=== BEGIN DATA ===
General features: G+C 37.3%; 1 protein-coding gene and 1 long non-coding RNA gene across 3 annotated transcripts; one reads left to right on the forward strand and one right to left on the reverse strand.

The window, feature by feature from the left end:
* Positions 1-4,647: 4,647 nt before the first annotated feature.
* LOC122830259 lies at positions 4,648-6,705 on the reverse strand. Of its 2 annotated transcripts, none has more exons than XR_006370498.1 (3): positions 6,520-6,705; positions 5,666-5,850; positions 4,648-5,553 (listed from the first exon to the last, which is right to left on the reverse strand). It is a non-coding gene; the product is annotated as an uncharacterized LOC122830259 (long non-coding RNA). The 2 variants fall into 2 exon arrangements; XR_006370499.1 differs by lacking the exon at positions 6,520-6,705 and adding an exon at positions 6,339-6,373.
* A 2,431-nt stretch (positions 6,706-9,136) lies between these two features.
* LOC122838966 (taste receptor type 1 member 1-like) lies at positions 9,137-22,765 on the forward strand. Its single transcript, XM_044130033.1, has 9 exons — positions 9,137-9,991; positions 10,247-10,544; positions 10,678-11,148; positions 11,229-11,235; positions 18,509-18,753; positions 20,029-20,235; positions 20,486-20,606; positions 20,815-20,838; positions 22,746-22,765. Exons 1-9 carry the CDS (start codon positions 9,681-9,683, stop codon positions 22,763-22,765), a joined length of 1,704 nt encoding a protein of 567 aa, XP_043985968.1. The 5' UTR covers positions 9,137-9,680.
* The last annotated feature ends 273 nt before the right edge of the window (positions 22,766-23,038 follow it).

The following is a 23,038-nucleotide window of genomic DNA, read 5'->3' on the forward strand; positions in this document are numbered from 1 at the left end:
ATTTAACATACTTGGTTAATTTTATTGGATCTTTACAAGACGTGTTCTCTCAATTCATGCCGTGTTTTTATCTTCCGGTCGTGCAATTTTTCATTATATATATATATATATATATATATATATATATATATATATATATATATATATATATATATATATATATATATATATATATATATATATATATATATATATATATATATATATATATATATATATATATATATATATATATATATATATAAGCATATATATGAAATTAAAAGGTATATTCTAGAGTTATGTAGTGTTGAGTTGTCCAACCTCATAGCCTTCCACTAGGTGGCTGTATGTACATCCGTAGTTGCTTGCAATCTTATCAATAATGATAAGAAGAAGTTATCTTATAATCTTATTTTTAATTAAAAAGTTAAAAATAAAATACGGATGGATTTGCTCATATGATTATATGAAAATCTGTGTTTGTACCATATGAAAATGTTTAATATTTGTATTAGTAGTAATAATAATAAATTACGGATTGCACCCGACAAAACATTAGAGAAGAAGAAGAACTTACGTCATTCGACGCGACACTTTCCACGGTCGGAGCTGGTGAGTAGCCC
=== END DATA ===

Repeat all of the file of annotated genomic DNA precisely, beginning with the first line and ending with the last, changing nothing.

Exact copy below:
General features: G+C 37.3%; 1 protein-coding gene and 1 long non-coding RNA gene across 3 annotated transcripts; one reads left to right on the forward strand and one right to left on the reverse strand.

The window, feature by feature from the left end:
* Positions 1-4,647: 4,647 nt before the first annotated feature.
* LOC122830259 lies at positions 4,648-6,705 on the reverse strand. Of its 2 annotated transcripts, none has more exons than XR_006370498.1 (3): positions 6,520-6,705; positions 5,666-5,850; positions 4,648-5,553 (listed from the first exon to the last, which is right to left on the reverse strand). It is a non-coding gene; the product is annotated as an uncharacterized LOC122830259 (long non-coding RNA). The 2 variants fall into 2 exon arrangements; XR_006370499.1 differs by lacking the exon at positions 6,520-6,705 and adding an exon at positions 6,339-6,373.
* A 2,431-nt stretch (positions 6,706-9,136) lies between these two features.
* LOC122838966 (taste receptor type 1 member 1-like) lies at positions 9,137-22,765 on the forward strand. Its single transcript, XM_044130033.1, has 9 exons — positions 9,137-9,991; positions 10,247-10,544; positions 10,678-11,148; positions 11,229-11,235; positions 18,509-18,753; positions 20,029-20,235; positions 20,486-20,606; positions 20,815-20,838; positions 22,746-22,765. Exons 1-9 carry the CDS (start codon positions 9,681-9,683, stop codon positions 22,763-22,765), a joined length of 1,704 nt encoding a protein of 567 aa, XP_043985968.1. The 5' UTR covers positions 9,137-9,680.
* The last annotated feature ends 273 nt before the right edge of the window (positions 22,766-23,038 follow it).

The following is a 23,038-nucleotide window of genomic DNA, read 5'->3' on the forward strand; positions in this document are numbered from 1 at the left end:
ATTTAACATACTTGGTTAATTTTATTGGATCTTTACAAGACGTGTTCTCTCAATTCATGCCGTGTTTTTATCTTCCGGTCGTGCAATTTTTCATTATATATATATATATATATATATATATATATATATATATATATATATATATATATATATATATATATATATATATATATATATATATATATATATATATATATATATATATATATATATATATATATATATATATATATATATATATATAAGCATATATATGAAATTAAAAGGTATATTCTAGAGTTATGTAGTGTTGAGTTGTCCAACCTCATAGCCTTCCACTAGGTGGCTGTATGTACATCCGTAGTTGCTTGCAATCTTATCAATAATGATAAGAAGAAGTTATCTTATAATCTTATTTTTAATTAAAAAGTTAAAAATAAAATACGGATGGATTTGCTCATATGATTATATGAAAATCTGTGTTTGTACCATATGAAAATGTTTAATATTTGTATTAGTAGTAATAATAATAAATTACGGATTGCACCCGACAAAACATTAGAGAAGAAGAAGAACTTACGTCATTCGACGCGACACTTTCCACGGTCGGAGCTGGTGAGTAGCCC